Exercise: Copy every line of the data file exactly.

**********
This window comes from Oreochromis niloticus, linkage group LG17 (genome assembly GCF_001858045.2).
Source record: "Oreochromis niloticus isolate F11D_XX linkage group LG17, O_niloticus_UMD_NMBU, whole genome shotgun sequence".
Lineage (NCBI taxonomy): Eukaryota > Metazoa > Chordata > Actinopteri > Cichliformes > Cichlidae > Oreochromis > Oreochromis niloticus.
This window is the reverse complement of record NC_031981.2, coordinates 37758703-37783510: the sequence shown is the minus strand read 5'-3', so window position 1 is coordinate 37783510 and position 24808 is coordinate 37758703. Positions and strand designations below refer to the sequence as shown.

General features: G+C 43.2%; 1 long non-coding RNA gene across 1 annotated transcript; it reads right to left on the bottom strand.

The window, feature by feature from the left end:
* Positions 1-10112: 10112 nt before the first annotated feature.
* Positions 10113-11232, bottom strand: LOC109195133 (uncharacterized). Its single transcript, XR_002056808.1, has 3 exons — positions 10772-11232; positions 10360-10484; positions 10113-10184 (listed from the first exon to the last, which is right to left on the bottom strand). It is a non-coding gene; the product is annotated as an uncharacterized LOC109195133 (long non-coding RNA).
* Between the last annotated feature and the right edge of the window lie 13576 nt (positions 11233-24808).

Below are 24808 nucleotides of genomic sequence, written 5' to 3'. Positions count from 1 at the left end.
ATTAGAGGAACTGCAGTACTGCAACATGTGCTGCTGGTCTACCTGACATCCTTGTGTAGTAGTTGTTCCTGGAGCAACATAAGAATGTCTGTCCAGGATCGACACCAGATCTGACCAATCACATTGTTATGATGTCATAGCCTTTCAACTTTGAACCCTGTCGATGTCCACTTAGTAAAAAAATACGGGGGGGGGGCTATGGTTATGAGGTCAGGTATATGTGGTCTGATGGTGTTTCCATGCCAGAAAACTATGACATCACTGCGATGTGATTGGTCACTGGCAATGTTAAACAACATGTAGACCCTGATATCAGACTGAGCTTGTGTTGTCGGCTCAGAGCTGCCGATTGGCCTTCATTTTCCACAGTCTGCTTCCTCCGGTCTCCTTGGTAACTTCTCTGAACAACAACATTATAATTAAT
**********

This window comes from Oreochromis niloticus, linkage group LG17 (genome assembly GCF_001858045.2).
Source record: "Oreochromis niloticus isolate F11D_XX linkage group LG17, O_niloticus_UMD_NMBU, whole genome shotgun sequence".
Lineage (NCBI taxonomy): Eukaryota > Metazoa > Chordata > Actinopteri > Cichliformes > Cichlidae > Oreochromis > Oreochromis niloticus.
This window is the reverse complement of record NC_031981.2, coordinates 37758703-37783510: the sequence shown is the minus strand read 5'-3', so window position 1 is coordinate 37783510 and position 24808 is coordinate 37758703. Positions and strand designations below refer to the sequence as shown.

General features: G+C 43.2%; 1 long non-coding RNA gene across 1 annotated transcript; it reads right to left on the bottom strand.

The window, feature by feature from the left end:
* Positions 1-10112: 10112 nt before the first annotated feature.
* Positions 10113-11232, bottom strand: LOC109195133 (uncharacterized). Its single transcript, XR_002056808.1, has 3 exons — positions 10772-11232; positions 10360-10484; positions 10113-10184 (listed from the first exon to the last, which is right to left on the bottom strand). It is a non-coding gene; the product is annotated as an uncharacterized LOC109195133 (long non-coding RNA).
* Between the last annotated feature and the right edge of the window lie 13576 nt (positions 11233-24808).

Below are 24808 nucleotides of genomic sequence, written 5' to 3'. Positions count from 1 at the left end.
ATTAGAGGAACTGCAGTACTGCAACATGTGCTGCTGGTCTACCTGACATCCTTGTGTAGTAGTTGTTCCTGGAGCAACATAAGAATGTCTGTCCAGGATCGACACCAGATCTGACCAATCACATTGTTATGATGTCATAGCCTTTCAACTTTGAACCCTGTCGATGTCCACTTAGTAAAAAAATACGGGGGGGGGGCTATGGTTATGAGGTCAGGTATATGTGGTCTGATGGTGTTTCCATGCCAGAAAACTATGACATCACTGCGATGTGATTGGTCACTGGCAATGTTAAACAACATGTAGACCCTGATATCAGACTGAGCTTGTGTTGTCGGCTCAGAGCTGCCGATTGGCCTTCATTTTCCACAGTCTGCTTCCTCCGGTCTCCTTGGTAACTTCTCTGAACAACAACATTATAATTAAT